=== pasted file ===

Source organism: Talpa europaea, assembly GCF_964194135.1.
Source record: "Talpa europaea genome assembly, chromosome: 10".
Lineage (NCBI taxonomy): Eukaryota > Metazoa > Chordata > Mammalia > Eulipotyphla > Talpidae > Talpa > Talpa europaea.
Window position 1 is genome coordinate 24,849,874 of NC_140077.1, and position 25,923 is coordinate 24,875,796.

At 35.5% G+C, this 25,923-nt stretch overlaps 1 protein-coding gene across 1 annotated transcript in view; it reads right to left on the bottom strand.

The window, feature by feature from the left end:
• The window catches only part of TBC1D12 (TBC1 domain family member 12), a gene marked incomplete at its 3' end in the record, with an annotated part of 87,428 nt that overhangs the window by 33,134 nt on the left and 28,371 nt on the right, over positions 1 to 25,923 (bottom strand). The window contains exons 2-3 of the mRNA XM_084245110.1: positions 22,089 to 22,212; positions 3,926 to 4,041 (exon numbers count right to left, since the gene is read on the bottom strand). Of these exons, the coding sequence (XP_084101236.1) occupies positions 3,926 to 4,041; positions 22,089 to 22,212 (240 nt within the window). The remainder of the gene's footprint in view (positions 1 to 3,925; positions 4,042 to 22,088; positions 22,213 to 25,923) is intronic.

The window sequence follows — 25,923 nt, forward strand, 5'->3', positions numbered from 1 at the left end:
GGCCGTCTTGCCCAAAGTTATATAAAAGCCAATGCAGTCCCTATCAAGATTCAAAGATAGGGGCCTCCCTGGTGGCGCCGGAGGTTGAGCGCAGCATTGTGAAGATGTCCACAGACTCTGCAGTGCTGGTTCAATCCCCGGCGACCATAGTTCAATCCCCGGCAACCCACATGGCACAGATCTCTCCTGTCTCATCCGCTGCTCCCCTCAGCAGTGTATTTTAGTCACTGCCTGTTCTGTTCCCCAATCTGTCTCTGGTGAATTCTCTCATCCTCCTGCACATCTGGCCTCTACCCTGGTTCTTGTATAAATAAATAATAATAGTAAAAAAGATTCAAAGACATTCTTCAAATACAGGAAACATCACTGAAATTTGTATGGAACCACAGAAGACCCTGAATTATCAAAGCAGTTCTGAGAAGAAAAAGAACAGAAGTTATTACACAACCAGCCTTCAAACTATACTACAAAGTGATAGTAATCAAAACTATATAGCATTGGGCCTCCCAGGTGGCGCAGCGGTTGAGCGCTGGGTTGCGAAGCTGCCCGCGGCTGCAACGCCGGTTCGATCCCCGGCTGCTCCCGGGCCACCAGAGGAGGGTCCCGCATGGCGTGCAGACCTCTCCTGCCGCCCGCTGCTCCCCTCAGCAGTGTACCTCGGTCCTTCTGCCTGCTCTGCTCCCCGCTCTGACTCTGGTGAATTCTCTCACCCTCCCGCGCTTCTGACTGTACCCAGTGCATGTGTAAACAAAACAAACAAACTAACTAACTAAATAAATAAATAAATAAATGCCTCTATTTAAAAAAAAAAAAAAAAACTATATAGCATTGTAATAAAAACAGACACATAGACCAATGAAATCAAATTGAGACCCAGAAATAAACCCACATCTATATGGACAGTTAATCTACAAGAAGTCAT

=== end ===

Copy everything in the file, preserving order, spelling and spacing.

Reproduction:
Source organism: Talpa europaea, assembly GCF_964194135.1.
Source record: "Talpa europaea genome assembly, chromosome: 10".
Lineage (NCBI taxonomy): Eukaryota > Metazoa > Chordata > Mammalia > Eulipotyphla > Talpidae > Talpa > Talpa europaea.
Window position 1 is genome coordinate 24,849,874 of NC_140077.1, and position 25,923 is coordinate 24,875,796.

At 35.5% G+C, this 25,923-nt stretch overlaps 1 protein-coding gene across 1 annotated transcript in view; it reads right to left on the bottom strand.

The window, feature by feature from the left end:
• The window catches only part of TBC1D12 (TBC1 domain family member 12), a gene marked incomplete at its 3' end in the record, with an annotated part of 87,428 nt that overhangs the window by 33,134 nt on the left and 28,371 nt on the right, over positions 1 to 25,923 (bottom strand). The window contains exons 2-3 of the mRNA XM_084245110.1: positions 22,089 to 22,212; positions 3,926 to 4,041 (exon numbers count right to left, since the gene is read on the bottom strand). Of these exons, the coding sequence (XP_084101236.1) occupies positions 3,926 to 4,041; positions 22,089 to 22,212 (240 nt within the window). The remainder of the gene's footprint in view (positions 1 to 3,925; positions 4,042 to 22,088; positions 22,213 to 25,923) is intronic.

The window sequence follows — 25,923 nt, forward strand, 5'->3', positions numbered from 1 at the left end:
GGCCGTCTTGCCCAAAGTTATATAAAAGCCAATGCAGTCCCTATCAAGATTCAAAGATAGGGGCCTCCCTGGTGGCGCCGGAGGTTGAGCGCAGCATTGTGAAGATGTCCACAGACTCTGCAGTGCTGGTTCAATCCCCGGCGACCATAGTTCAATCCCCGGCAACCCACATGGCACAGATCTCTCCTGTCTCATCCGCTGCTCCCCTCAGCAGTGTATTTTAGTCACTGCCTGTTCTGTTCCCCAATCTGTCTCTGGTGAATTCTCTCATCCTCCTGCACATCTGGCCTCTACCCTGGTTCTTGTATAAATAAATAATAATAGTAAAAAAGATTCAAAGACATTCTTCAAATACAGGAAACATCACTGAAATTTGTATGGAACCACAGAAGACCCTGAATTATCAAAGCAGTTCTGAGAAGAAAAAGAACAGAAGTTATTACACAACCAGCCTTCAAACTATACTACAAAGTGATAGTAATCAAAACTATATAGCATTGGGCCTCCCAGGTGGCGCAGCGGTTGAGCGCTGGGTTGCGAAGCTGCCCGCGGCTGCAACGCCGGTTCGATCCCCGGCTGCTCCCGGGCCACCAGAGGAGGGTCCCGCATGGCGTGCAGACCTCTCCTGCCGCCCGCTGCTCCCCTCAGCAGTGTACCTCGGTCCTTCTGCCTGCTCTGCTCCCCGCTCTGACTCTGGTGAATTCTCTCACCCTCCCGCGCTTCTGACTGTACCCAGTGCATGTGTAAACAAAACAAACAAACTAACTAACTAAATAAATAAATAAATAAATGCCTCTATTTAAAAAAAAAAAAAAAAACTATATAGCATTGTAATAAAAACAGACACATAGACCAATGAAATCAAATTGAGACCCAGAAATAAACCCACATCTATATGGACAGTTAATCTACAAGAAGTCAT